This is Part 1 of a four-part series on the varying levels with which businesses leverage unified communications and collaboration. This first part provides a glimpse into the organizations that display the lowest level of communications technology, the struggles they face, and how they can climb their way to higher levels.
You may not realize it, but businesses that communicate and collaborate at a high level didn't get there by accident. Think back to when you were a baby. Sure, your memory might be a bit foggy, but it wasn't dumb luck you slowly learned to talk. It's the same way with effective business communication.
It takes a focused strategy, a culture shift, and a healthy dose of modern infrastructure to create an environment of high-level communication and collaboration.
What's the Problem?
Why on earth should you care about the four levels of communications maturity? Well, if your organization finds itself in the first level, you should care quite a bit. According to Pingboard, those with the most basic level of communication and collaboration abilities (level one) risk the following:
- Decreased employee loyalty
- Lower employee morale
- Up to 20 percent loss in productivity
- Stifled innovation
- Increased turnover
That's not a pretty sight, is it? When companies struggle to provide their employees with an efficient means to collaborate and communicate, everyone's job gets a little more difficult. The reason is pretty simple: Communication is the basis of just about everything workers do, while collaboration is the fuel for innovation.
So, what does an environment at this level look like? If your organization's main strategy for communications technology centers around pen and paper or a telephone, it's likely in this group. If effective communication is your goal, traditional telephones — the ones with cords that connect to office desks — shouldn't be the backbone of your communication technology.
In an age when mobile technology has provided an entirely new perspective on productivity, being confined to desktop phones (or even voice communication, for that matter) is an unnecessary limitation.
Perhaps the biggest hurdle isn't so much how bad level-one organizations have it, but rather, how much better life could be with unified communications and collaboration.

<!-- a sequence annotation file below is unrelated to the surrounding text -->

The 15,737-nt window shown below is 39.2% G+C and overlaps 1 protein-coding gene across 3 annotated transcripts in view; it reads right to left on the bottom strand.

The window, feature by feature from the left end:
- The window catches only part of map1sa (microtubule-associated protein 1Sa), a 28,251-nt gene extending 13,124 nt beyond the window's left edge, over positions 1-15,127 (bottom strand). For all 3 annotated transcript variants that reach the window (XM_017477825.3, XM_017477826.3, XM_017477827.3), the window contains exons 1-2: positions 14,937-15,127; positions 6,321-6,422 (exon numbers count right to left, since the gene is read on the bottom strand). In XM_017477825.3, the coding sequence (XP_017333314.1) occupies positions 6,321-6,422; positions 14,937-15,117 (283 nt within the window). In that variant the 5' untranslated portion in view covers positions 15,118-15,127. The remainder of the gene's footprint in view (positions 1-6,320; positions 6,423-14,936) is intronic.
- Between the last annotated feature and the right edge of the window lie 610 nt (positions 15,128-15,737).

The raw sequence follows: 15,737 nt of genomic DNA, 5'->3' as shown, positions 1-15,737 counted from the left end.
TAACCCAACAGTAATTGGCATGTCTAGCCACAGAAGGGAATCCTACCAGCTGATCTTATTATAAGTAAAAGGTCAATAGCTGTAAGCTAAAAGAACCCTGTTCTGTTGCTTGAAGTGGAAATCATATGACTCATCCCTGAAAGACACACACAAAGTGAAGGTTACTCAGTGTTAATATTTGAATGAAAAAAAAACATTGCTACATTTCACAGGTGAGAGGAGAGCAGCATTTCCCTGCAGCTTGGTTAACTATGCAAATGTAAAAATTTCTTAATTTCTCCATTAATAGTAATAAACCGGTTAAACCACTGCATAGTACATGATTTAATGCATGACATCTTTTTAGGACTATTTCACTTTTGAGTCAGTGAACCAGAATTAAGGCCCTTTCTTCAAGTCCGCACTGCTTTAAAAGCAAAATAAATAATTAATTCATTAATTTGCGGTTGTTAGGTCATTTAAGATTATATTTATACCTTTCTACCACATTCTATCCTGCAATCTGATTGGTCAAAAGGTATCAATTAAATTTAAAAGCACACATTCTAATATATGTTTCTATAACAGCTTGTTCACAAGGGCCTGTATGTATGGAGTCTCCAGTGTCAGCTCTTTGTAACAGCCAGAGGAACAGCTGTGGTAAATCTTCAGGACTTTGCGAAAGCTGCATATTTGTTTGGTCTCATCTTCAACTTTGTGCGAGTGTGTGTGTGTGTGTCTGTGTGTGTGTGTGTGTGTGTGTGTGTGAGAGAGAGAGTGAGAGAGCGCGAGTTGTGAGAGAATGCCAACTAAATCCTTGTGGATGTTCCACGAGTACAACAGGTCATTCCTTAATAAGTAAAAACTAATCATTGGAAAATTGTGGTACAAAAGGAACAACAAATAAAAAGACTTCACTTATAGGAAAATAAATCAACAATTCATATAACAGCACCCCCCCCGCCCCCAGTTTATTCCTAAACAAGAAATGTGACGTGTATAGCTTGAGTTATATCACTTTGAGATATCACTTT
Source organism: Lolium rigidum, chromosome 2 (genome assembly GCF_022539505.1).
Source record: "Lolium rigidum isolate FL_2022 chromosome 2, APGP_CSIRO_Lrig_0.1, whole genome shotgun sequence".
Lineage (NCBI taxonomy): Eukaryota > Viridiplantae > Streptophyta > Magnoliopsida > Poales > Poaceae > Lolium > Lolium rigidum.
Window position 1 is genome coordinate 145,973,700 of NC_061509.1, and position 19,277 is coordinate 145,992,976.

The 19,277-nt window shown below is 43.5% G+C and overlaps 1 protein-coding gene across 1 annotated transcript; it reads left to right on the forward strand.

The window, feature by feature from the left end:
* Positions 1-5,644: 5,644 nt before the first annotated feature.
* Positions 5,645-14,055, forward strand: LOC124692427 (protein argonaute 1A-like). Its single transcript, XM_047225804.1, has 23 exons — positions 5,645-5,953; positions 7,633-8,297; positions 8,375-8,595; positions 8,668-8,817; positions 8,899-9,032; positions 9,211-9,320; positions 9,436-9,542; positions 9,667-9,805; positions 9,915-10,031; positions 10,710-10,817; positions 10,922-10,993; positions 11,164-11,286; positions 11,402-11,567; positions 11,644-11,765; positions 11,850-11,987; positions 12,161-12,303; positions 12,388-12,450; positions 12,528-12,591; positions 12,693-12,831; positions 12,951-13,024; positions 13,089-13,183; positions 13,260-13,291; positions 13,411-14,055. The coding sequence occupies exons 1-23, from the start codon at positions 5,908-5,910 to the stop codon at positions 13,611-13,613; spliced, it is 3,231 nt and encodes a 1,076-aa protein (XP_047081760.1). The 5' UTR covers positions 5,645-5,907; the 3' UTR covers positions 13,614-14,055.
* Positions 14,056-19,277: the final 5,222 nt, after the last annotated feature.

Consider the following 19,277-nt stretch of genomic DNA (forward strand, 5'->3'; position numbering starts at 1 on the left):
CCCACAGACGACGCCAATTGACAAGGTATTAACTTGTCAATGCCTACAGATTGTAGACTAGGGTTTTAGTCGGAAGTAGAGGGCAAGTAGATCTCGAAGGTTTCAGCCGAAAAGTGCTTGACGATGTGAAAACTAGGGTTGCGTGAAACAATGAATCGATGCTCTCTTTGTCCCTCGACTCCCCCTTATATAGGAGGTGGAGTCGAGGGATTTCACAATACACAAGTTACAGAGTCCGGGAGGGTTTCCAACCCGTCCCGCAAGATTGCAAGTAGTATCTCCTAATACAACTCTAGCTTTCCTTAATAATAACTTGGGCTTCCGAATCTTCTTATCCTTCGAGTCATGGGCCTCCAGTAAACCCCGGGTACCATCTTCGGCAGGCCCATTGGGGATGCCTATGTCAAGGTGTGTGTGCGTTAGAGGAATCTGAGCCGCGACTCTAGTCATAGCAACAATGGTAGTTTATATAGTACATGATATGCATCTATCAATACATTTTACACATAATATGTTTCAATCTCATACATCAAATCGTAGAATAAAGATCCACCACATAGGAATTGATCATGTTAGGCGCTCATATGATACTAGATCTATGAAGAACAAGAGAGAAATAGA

Getting Over the Hump
The real question is, why are these level-one organizations so hesitant to take the plunge into digital transformation? Communications platform-as-a-service (CPaaS) can clearly solve level-one communication headaches, yet so many workers still rely on the same technology their parents worked with. Making changes to communication infrastructure is never easy, and yet the pervasiveness of communication should compel these companies to do everything they can to make it seamless and efficient.
Perhaps the biggest hurdle isn't so much how bad level-one organizations have it, but rather, how much better life could be with unified communications and collaboration. Thanks to a distinct lack of communications maturity, these organizations simply don't realize what they're missing.
Dialing customers from a desk phone or collaborating face-to-face are wonderful ways to communicate — in certain situations. Level-one organizations seem to think this approach adequately covers any and all communication needs, which might explain their hesitance to transition to a CPaaS or other unified communications environment.
Taking the Next Step
If these organizations are so set in their archaic ways, what hope do they have? Okay, that might be a bleak way of putting it, but they're certainly missing out on some pretty fruitful collaboration and innovation. So, how can they snap themselves out of this funk?
The first step is to make a case for unified communications and collaboration. Take the time to thoughtfully consider the role of a technology such as CPaaS in your environment, and you'll be better prepared to make the case for buy-in from the decision-makers in your organization. How often do you collaborate? Where do you collaborate? Could you benefit from the ability to share documents, attend meetings, and hold video conferences at any time or place?
Questions such as these will give you some useful insight into how much of an impact unified communications could have in your organization. There's also the challenge of confronting a communication culture that likely got its start around the same time as Thomas Edison.
The best way to make a difference here is to present a solution that's actually easier to use than the phone on your desk. Cloud-based communications platforms are a safe bet here. With click-to-dial, CRM integration, and unified apps that operate seamlessly in a browser or on a smartphone, you might be surprised how eager people are to try something new.
In the end, expecting effective communication and collaboration with a traditional phone system reveals an organization that's simply out of touch with modern business technology. When increased productivity and employee loyalty are on the line, the decision to take the plunge on unified communications should be an easy one for level-one organizations.
Stay tuned for Part 2 of this series, and connect with a Vonage Business consultant to learn more about boosting company-wide collaboration.